This perennial herb rises 1-3 feet up from thick, meaty rhizomes at the ground, with stem nodes swollen like arthritic knuckles. Two-inch flowers are scattered atop, often nodding tipsy above the leaves, their five round petals ranging from gentle pink to an earnest fuchsia. In time the blossoms give way to fruit capsules, their styles elongating into a distinctly pointed 1-inch 'beak' that eventually splits open, catapulting the seeds out and away from the plant. Pow! Genius. Leaves are palmate, with 5-7 toothy lobes divided almost to the base, arranged opposite along the flower stem and then alternating below. The bracts (below the flowers), upper stems and leaves are glandular and sticky. We wouldn't go so far as to say "gooey"...they feel more like they've been sprayed with an aerosol adhesive and never dried.
There are seven Geranium species in Montana, the most similar being G. richardsonii, the White Geranium, whose flowers are...white. But before you get too comfy boasting your botanical prowess, remember that this genus is notoriously difficult to label. If you're picky-picky (I am not) check out SW Colorado Wildflowers' awesome article on the nitty-gritty details of telling geranium species apart, along with other interesting taxonomic morsels.
Found commonly in foothills to montane, from south-central BC and Alberta to Colorado, Utah and Nevada. Like me, this species is not picky, and will be found in forests and prairies and open meadows, dry or soggy, shaded or in full reach of the sun.
What's in a Name?
In 1753, Linnaeus chose the genus name Geranium from the classical Greek word for a crane, geranos, in reference to the long beak-shaped fruits of late summer...today you'll often hear geraniums called "cranesbill" or "storksbill," The species name viscosissimum points to this species' sticky leaves and stems. Viscum is the late Latin name for birdlime (a sticky goo spread on twigs to trap little birds) and ultimately comes from the ancient root weis-, meaning to melt or flow away.
Incidentally, the good old All-American Geranium we know and love (or loathe, depending on our moods), stocked so liberally in garden centers and windowboxes across the country, is not a geranium at all but rather a Pelargonium, evergreen and native to the tropics.
|Still going strong, first week of November|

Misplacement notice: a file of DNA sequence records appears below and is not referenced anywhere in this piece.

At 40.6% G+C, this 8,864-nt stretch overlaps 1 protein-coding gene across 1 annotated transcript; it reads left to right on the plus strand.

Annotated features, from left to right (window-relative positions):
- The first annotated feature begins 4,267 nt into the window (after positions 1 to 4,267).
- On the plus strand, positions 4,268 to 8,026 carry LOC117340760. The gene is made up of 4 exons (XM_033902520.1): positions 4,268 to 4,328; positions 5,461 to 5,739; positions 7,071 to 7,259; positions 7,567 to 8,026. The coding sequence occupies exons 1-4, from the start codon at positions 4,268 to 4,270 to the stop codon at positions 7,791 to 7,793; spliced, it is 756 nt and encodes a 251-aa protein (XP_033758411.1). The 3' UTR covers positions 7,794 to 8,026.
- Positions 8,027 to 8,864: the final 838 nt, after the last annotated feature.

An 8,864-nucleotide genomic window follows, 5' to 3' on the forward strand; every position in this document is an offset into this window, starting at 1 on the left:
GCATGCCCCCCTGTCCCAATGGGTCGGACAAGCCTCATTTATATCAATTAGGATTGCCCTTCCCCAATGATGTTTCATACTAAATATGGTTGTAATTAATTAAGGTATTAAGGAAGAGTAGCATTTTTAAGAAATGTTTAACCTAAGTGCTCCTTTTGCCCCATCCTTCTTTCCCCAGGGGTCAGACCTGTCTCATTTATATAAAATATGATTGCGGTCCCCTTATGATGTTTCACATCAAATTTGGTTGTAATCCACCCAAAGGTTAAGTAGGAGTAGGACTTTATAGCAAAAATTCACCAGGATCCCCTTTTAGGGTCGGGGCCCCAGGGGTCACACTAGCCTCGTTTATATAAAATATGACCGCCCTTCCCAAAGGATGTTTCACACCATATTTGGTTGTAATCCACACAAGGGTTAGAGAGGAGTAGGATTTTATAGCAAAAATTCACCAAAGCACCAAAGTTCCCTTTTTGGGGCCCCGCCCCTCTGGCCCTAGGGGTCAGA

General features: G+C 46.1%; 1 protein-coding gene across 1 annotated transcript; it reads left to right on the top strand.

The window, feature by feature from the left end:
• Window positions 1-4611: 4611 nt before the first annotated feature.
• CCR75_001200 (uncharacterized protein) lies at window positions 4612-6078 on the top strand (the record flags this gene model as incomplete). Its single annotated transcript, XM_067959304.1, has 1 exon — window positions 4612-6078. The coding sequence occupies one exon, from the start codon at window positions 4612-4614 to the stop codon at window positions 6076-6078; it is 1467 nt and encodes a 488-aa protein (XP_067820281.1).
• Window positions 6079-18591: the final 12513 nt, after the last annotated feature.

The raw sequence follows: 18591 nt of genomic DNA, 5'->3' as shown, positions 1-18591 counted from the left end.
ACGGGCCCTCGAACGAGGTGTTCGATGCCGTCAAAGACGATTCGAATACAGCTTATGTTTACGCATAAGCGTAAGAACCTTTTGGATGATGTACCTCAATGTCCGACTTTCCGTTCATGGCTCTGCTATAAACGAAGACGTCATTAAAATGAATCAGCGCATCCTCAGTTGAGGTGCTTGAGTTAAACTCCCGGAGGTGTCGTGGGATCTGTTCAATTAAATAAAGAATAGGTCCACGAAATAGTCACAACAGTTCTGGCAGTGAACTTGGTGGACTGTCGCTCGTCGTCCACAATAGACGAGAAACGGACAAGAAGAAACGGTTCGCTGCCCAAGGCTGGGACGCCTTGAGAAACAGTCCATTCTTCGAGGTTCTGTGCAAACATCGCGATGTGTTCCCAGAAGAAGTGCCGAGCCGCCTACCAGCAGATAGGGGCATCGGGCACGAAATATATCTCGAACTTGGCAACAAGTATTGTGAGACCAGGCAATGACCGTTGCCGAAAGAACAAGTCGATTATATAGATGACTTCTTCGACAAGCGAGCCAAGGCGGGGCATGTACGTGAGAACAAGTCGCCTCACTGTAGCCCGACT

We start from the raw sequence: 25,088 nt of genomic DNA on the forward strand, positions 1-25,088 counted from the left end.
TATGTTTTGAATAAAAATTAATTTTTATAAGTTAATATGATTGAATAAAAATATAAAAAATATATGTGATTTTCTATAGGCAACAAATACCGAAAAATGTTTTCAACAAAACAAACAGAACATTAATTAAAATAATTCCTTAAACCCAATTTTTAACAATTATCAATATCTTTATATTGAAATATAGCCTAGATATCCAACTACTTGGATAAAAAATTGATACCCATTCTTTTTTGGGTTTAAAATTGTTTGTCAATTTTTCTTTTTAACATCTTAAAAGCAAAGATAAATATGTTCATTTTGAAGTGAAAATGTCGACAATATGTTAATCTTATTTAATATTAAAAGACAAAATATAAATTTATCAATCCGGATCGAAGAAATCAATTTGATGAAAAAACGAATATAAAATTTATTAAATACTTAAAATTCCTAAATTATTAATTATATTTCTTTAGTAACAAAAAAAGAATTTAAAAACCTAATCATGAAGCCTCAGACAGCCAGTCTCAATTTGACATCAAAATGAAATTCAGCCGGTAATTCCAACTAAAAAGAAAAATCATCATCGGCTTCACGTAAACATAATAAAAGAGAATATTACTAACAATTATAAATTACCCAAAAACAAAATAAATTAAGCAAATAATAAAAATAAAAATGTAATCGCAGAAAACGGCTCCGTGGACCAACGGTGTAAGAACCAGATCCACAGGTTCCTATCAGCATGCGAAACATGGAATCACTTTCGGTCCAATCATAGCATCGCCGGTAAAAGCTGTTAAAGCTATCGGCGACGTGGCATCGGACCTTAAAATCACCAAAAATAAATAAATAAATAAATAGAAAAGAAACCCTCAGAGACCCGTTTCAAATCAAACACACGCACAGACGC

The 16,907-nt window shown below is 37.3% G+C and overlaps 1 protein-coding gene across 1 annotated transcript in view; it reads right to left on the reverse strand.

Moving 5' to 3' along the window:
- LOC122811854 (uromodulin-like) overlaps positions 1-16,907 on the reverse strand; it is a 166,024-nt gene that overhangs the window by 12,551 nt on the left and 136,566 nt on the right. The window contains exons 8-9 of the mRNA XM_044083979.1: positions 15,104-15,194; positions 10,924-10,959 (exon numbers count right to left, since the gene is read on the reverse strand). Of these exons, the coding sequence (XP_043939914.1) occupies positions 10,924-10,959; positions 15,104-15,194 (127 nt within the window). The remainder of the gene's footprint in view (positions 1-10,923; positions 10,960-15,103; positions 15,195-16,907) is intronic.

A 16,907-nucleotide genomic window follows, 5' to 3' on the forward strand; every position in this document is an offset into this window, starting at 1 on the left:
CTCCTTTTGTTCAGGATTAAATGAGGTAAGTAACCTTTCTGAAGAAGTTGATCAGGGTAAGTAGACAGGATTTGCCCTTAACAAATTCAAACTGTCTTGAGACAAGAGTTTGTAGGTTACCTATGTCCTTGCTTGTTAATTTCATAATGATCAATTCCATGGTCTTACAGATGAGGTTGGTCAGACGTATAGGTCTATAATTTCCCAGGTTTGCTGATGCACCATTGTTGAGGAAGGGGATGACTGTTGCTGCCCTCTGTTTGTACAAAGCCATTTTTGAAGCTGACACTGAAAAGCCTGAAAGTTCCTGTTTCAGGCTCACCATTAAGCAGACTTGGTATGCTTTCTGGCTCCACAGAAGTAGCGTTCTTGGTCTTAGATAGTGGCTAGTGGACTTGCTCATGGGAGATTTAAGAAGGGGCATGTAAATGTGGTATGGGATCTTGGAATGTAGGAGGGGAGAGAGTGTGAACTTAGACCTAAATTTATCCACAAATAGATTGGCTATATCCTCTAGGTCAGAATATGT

As with most of our native species, the plant has a lengthy list of long-ranging medicinal uses. It's edible but astringent and reportedly "unappealing". We also need to take care not to confuse geraniums with monkshood (Aconitum columbianum), whose leaves are very similar and very poisonous.
And finally...are geraniums carnivores? May well be. You'll certainly find wispy little bugs stuck on them, and to me that's an indicator that at least something's going on. And some 20 years ago, a certain G. G Spomer's studies pointed to the fact that G. viscosissimum produces an enzyme capable of breaking down and digesting proteins. As with everything, the question begs more study, but if you're interested you can check out his piece and see for yourself (Spomer, G.G. (1999). Evidence of protocarnivorous capabilities in Geranium viscosissimum and Potentilla arguta and other sticky plants. International Journal of Plant Sciences, 160(1): 98-101).
This is an excellent choice for native landscaping, as it's tolerant to a wide range of conditions and quick to produce blooms. It's relatively easy to grow from seeds using a cold moist stratification method, but remember that the ripe fruits actively toss their seeds onward and outward, so collection can be tricky. On the other hand, vegetative propagation through cuttings and rhizome divisions is a snap in the spring. Give them dappled shade and not much water, and sit back ready to watch the pollinators come running. Sticky geraniums are a great venue to observe all kinds of fascinating insect species...bees and beetles and butterflies all love them. The petals are lined with dark-hued stripes that reflect ultra-violet light and guide insect towards the nectar source. Here, a scarab beetle that's evolved to mimic a bumblebee poses happily for a photo. The resemblance is striking, but you can't fool me!